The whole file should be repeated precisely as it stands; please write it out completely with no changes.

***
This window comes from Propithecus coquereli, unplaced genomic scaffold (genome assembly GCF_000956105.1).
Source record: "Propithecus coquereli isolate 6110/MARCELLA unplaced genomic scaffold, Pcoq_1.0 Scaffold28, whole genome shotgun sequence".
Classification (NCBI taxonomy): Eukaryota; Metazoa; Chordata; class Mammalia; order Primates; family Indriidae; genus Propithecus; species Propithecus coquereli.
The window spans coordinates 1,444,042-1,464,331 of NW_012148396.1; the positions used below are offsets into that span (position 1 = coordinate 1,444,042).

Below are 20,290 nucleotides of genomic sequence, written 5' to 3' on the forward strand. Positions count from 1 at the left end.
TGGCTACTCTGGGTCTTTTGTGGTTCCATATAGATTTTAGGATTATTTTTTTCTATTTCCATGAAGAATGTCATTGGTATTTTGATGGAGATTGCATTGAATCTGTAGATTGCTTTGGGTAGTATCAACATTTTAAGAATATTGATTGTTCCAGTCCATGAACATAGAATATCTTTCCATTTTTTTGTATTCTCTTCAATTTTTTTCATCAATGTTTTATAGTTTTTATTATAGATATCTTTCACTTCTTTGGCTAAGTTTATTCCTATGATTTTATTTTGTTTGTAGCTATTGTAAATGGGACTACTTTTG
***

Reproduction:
This window comes from Propithecus coquereli, unplaced genomic scaffold (genome assembly GCF_000956105.1).
Source record: "Propithecus coquereli isolate 6110/MARCELLA unplaced genomic scaffold, Pcoq_1.0 Scaffold28, whole genome shotgun sequence".
Classification (NCBI taxonomy): Eukaryota; Metazoa; Chordata; class Mammalia; order Primates; family Indriidae; genus Propithecus; species Propithecus coquereli.
The window spans coordinates 1,444,042-1,464,331 of NW_012148396.1; the positions used below are offsets into that span (position 1 = coordinate 1,444,042).

Below are 20,290 nucleotides of genomic sequence, written 5' to 3' on the forward strand. Positions count from 1 at the left end.
TGGCTACTCTGGGTCTTTTGTGGTTCCATATAGATTTTAGGATTATTTTTTTCTATTTCCATGAAGAATGTCATTGGTATTTTGATGGAGATTGCATTGAATCTGTAGATTGCTTTGGGTAGTATCAACATTTTAAGAATATTGATTGTTCCAGTCCATGAACATAGAATATCTTTCCATTTTTTTGTATTCTCTTCAATTTTTTTCATCAATGTTTTATAGTTTTTATTATAGATATCTTTCACTTCTTTGGCTAAGTTTATTCCTATGATTTTATTTTGTTTGTAGCTATTGTAAATGGGACTACTTTTG